Boycott Plans Don't Pan Out

Tim Mowry, Staff Writer / Fairbanks Daily News-Miner / December 28, 2003

While animal-rights activists are frothing at the idea of killing wolves in Alaska to produce more moose for hunters, they are not howling nearly as much they did in a similar situation 11 years ago when the state announced it was going to shoot wolves from helicopters.

As of last week, the state had received only about 15,000 e-mails and 1,000 letters from people complaining about the state's plan to kill 40 wolves in the McGrath area.

That compares with more than 100,000 letters and postcards of opposition in 1992 when the state announced it planned to kill approximately 300 wolves in three parts of the eastern Interior.
"So far it hasn't been anywhere near the same level of interest," said Division of Wildlife Conservation deputy director Wayne Regelin in Juneau, who also served as deputy director in 1992. "That may just be because they haven't got organized that well Outside."
"They" are animal-rights groups like Friends of Animals, the Connecticut-based group that organized a tourism boycott against Alaska in 1992 and is doing so again. Friends of Animals was organizing two dozen demonstrations in cities across the U.S. this weekend to urge people to boycott Alaska's $2 million tourism industry, according to president Priscilla Feral.

In 1992, the state Department of Fish and Game received more than 100,000 letters, postcards and faxes from people opposed to the state's wolf-control plan.

Death threats were left on department answering machines and employees were trained to handle mail that could contain explosives. At one point, there was an Alaska State Trooper patrolling Fish and Game headquarters in Juneau.

"For three months, the entire staff was on the phone; we couldn't get anything done," said receptionist Martha Krueger, who worked at Fish and Game in 1992 as the secretary for then-wildlife director Dave Kelleyhouse. "Now we've got e-mail. We can ignore e-mail until it's our convenience."

Even with e-mail, the reaction to the state's plan to kill wolves this time around doesn't seem to have inspired the same kind of fever it did in 1992, when full-page ads appeared in newspapers like USA Today, the New York Times, Washington Post and Los Angeles Times.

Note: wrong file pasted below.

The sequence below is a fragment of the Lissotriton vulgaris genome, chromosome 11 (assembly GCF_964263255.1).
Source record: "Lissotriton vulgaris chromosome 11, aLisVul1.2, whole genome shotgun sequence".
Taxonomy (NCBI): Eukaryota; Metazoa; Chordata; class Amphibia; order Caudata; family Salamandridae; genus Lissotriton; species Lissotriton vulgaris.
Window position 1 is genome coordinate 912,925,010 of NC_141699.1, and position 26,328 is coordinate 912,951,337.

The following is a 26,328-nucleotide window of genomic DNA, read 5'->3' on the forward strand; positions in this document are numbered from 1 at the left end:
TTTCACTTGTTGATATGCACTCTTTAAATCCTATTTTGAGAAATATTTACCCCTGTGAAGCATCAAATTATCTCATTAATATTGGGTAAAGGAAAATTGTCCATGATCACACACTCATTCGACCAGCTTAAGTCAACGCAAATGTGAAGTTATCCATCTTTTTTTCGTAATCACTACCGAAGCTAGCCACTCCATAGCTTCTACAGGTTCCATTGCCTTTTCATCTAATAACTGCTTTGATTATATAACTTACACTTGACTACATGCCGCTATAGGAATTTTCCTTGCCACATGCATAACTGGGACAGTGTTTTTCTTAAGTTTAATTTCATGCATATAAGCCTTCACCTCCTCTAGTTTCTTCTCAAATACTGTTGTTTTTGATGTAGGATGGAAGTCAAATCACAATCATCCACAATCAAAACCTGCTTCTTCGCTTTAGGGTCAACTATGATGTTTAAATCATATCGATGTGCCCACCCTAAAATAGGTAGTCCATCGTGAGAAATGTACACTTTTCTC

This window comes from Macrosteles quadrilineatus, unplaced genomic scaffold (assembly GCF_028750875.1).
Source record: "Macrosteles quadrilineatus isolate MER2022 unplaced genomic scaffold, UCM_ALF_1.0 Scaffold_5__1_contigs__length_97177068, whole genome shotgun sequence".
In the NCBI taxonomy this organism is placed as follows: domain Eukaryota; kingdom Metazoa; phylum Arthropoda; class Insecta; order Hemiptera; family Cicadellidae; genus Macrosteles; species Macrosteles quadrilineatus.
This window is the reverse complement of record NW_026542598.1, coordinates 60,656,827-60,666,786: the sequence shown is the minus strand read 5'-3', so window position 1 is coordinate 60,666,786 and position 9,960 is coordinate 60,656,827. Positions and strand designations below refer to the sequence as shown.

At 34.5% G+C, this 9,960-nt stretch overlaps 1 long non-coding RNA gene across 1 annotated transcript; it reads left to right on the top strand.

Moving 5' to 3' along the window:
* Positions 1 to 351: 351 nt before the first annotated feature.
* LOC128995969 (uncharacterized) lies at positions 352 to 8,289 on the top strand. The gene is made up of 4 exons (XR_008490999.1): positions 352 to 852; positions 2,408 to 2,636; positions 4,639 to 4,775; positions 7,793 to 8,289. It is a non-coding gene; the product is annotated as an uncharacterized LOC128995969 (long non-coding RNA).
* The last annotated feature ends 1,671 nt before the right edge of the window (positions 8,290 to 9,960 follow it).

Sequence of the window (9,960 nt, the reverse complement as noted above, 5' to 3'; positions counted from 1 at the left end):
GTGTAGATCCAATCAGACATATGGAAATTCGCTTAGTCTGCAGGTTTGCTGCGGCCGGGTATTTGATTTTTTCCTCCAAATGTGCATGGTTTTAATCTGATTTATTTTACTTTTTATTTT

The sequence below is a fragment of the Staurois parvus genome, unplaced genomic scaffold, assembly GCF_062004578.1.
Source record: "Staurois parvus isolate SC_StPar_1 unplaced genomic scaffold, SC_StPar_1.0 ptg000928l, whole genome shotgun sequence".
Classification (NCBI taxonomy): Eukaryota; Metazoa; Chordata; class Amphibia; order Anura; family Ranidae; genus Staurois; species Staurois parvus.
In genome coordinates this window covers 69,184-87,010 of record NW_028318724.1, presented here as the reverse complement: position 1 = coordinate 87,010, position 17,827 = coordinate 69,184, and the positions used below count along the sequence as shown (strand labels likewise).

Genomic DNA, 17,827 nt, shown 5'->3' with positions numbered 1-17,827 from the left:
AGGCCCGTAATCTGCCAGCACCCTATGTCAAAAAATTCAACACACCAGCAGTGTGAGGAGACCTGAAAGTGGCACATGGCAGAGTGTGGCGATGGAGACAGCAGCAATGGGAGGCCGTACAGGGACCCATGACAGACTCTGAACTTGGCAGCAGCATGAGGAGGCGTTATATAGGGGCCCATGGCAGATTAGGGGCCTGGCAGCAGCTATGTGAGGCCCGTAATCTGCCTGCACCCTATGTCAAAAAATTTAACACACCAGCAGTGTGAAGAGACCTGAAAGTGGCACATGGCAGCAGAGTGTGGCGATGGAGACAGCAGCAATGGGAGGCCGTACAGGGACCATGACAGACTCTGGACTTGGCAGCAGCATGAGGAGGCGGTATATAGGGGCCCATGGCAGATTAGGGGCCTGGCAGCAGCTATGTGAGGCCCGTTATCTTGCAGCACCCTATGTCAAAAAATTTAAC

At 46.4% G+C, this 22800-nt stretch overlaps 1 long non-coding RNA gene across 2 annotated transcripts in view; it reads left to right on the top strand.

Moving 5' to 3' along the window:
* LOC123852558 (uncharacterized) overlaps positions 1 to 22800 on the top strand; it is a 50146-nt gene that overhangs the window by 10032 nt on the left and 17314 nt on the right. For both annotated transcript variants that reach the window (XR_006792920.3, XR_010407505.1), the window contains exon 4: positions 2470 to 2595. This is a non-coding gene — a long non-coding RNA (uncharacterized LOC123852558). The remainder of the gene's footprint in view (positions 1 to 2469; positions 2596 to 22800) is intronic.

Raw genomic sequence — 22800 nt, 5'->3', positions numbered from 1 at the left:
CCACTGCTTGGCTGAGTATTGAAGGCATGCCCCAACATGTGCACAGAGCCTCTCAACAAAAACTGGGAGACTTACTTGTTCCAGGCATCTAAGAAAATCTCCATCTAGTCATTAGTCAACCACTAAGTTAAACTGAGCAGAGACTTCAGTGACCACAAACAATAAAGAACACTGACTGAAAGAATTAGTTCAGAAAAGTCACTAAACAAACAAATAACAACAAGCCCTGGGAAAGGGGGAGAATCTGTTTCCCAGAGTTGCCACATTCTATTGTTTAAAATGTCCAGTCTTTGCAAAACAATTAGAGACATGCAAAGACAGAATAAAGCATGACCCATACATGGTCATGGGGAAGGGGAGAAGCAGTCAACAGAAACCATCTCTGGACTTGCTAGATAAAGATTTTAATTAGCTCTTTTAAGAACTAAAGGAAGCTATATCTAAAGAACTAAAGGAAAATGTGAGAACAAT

"I think part of it is that it's old news again," said Regelin. "People realize we have the same problems and they're paying a little more attention as to why it's necessary. I think people are tired of it."

The Alaska Travel Industry Association in Anchorage has received only about 75 inquiries from people concerning the state's wolf-control plans, according to president and chief operating officer Ron Peck.

"A lot of those I would portray as being from activists," said Peck.

Judging from what he has heard from tour companies, bookings for next summer are currently holding steady or increasing over last year, Peck said. He said it's too early to tell what kind of effect a tourism boycott would have.

"Frankly, our belief is the less that's said about it, the better," he said. "We're not excited about spreading the word to the Denvers, New York Cities and Los Angeleses of the world."

According to spokesman John Manly with Gov. Frank Murkowski's office, the state has received a little more than 14,000 e-mails and almost 1,000 letters regarding the state's wolf-control plans. Most of those were received after the state Board of Game last month announced a plan to let hunters selected by the state shoot approximately 40 wolves from planes in the McGrath area. The state has received about 150 e-mails and letters in support of killing wolves.

As was the case in 1992, most of the letters and e-mails the state has received are copies of form letters prepared by animal-rights groups and signed by residents of the Lower 48.

"They say, 'Dear Gov. Murkowski. I'm a resident of Alaska and I don't like what you're doing' and it's signed by somebody from Iowa," said Manly.
Murkowski has said repeatedly that the state will not back down on the plan to kill wolves in Alaska using private citizens, some of whom live in the area, to do the job.

"We think we addressed this in a responsible manner," said Murkowski. "We have a state to manage and game populations to manage, and we're not going to do it on emotion.

"I'm sure there will be more to this than we've got now, but we'll deal with it as it comes along," the governor said.

Reporter Tim Mowry can be reached via e-mail at or at 459-7587

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